Student Record Issues
The images of students captured on security videotapes contain personally identifiable student information and are considered confidential in accordance with the Family Educational Rights and Privacy Act (FERPA). The status of school videotape footage under FERPA has been the subject of considerable uncertainty in the courts.
The U.S. Department of Education’s guidance on this issue indicated “images of students captured on security videotapes that a maintained by the school’s law enforcement unit are not considered records under FERPA. Accordingly, these videotapes may be shared with parents of students whose images are on the video and with outside law enforcement authorities, as appropriate. Schools that do not have a designated law enforcement unit might consider designating an employee to serve as the `law enforcement unit’ in order to maintain the security cameras and determine the appropriate circumstances in which the school should disclose recorded images.” The guidance also indicated that K-12 educators may disclose any educational records, including personally identifiable information, to protect the health or safety of a student or other individuals.
It is considered in the district’s best interests to indicate that the videotapes retain their status as educational records subject to FERPA’s restrictions on their release. They should not be destroyed as long as there is an outstanding request to inspect and review them. The right to inspect should be provided only for those parents whose students are the cause of the retention of the video recordings. Parents of students “inadvertently” caught in the video would not have the right to inspect them, nor is their permission required to have the video viewed by the parents of the involved students.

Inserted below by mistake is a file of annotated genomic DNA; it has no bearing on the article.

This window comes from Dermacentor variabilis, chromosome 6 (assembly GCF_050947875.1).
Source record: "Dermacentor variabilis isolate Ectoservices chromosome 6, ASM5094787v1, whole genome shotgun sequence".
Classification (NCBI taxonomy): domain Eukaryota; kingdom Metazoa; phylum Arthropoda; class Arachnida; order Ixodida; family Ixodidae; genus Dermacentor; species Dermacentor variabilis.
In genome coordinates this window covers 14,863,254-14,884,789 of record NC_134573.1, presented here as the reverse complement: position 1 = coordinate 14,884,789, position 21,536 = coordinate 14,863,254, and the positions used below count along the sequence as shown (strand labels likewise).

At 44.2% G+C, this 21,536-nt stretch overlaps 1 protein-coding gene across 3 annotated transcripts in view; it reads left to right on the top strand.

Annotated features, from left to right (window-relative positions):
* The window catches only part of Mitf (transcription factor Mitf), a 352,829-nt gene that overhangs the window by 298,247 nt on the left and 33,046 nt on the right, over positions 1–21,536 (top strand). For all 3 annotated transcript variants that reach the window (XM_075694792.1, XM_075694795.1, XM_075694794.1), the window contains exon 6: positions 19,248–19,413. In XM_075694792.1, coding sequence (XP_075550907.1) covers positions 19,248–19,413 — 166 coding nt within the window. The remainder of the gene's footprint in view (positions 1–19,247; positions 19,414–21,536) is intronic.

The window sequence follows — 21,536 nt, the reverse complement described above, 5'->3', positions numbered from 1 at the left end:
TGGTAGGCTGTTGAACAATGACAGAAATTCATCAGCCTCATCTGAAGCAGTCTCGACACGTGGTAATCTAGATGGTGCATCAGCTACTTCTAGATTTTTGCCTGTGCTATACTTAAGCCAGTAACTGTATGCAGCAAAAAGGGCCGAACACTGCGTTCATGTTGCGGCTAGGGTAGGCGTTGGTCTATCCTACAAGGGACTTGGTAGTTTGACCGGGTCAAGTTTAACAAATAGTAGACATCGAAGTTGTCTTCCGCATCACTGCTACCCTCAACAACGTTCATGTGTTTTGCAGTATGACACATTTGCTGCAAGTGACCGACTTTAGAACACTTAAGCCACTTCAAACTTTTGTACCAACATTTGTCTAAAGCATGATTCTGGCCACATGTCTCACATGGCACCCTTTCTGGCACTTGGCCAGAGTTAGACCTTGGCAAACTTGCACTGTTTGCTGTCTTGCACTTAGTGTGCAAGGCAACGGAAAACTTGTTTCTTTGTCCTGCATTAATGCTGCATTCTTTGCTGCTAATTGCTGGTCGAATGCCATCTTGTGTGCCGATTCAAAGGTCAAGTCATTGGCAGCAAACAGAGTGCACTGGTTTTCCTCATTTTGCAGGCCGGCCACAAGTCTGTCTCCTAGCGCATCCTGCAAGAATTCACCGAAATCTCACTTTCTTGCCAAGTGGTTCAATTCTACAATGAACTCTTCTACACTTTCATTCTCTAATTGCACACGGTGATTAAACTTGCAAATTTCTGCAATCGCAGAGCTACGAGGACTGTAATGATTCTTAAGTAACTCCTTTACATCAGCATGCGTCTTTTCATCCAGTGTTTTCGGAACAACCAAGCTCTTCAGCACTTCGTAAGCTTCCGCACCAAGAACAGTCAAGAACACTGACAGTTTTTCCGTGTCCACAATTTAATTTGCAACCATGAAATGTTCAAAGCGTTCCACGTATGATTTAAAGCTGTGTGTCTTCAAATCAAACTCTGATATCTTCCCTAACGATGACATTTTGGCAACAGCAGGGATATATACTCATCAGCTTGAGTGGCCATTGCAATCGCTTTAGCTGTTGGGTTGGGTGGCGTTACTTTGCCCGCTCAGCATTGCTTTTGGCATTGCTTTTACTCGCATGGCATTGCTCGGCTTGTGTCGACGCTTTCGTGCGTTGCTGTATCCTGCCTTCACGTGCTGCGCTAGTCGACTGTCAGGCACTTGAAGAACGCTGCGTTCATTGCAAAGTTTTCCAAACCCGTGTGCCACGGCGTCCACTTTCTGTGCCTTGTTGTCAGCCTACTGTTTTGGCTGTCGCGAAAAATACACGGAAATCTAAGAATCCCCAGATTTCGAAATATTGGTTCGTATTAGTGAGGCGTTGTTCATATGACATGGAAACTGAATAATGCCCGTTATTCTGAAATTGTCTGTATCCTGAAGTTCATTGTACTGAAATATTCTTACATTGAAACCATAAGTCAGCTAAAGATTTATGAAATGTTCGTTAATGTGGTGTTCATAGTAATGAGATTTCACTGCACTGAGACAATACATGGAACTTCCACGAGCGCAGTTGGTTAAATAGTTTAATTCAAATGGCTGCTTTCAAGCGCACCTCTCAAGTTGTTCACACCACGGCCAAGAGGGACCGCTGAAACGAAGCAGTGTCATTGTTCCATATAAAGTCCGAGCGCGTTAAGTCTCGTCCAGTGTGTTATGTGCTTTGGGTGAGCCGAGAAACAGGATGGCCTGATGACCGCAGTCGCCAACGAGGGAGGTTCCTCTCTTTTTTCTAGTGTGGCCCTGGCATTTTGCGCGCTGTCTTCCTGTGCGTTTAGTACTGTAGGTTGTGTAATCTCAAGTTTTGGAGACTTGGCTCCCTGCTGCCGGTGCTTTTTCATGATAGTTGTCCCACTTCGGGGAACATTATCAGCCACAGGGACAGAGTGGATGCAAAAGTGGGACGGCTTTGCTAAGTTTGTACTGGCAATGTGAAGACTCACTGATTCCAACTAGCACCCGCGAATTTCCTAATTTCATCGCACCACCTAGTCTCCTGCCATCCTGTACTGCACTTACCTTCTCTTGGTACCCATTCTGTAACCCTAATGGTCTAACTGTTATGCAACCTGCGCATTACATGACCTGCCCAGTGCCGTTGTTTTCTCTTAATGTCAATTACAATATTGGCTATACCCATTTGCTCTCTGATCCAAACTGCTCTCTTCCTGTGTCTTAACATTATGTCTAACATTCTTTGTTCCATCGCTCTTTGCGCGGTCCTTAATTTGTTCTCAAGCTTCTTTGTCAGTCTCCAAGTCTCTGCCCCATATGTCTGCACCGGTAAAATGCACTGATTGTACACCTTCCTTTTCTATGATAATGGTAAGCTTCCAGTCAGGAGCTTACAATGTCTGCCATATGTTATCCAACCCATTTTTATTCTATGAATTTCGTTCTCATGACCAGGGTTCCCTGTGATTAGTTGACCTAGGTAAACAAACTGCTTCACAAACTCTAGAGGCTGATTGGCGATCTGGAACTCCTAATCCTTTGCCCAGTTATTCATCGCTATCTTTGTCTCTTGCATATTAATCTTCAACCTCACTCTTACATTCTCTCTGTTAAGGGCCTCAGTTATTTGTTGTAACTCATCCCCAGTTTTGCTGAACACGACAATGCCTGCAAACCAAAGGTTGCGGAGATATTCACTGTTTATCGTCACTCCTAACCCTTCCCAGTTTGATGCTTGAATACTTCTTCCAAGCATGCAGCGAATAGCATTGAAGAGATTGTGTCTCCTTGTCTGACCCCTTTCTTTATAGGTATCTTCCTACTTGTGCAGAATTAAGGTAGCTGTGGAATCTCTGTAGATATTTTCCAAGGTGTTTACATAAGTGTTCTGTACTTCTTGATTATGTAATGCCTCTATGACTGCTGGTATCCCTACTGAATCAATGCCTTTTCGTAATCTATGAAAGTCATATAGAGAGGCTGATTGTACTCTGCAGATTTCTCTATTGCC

The FERPA Compliance Office has provided “informal advice” that in the case of a video or other picture image of one or more students and where there are students in the background, he video is “directly related” to, and thus the educational record of the student or students who are the subject of the video and not the students merely in the background,
With regard to parents of those students that a are the focal point of the being permitted to view the video, a school need to obtain the consent of the parents of the two students involved and may show both sets of parents the video, because this would typically be the education record of both students especially in situations involving altercation.
In this case however, where there is more than one student that is the focus of the video, while the school may provide a parent with access to the video without the prior consent of the other parent the school may not give a copy of the video to any of the parents without the consent of the other student’s parents.
Regardless of whether a district utilizes video surveillance equipment, remember that regarding security and safety, the first and best line of the defense is a well-trained and highly alert school staff and student body.
Policy#5131.111, “Video Surveillance,” and its accompanying administrative regulations pertain to this topic.
Please also refer to Balancing Student Privacy and School Safety: A Guide to the Family Educational Rights and Privacy Act for Elementary and Secondary Schools (USDOE)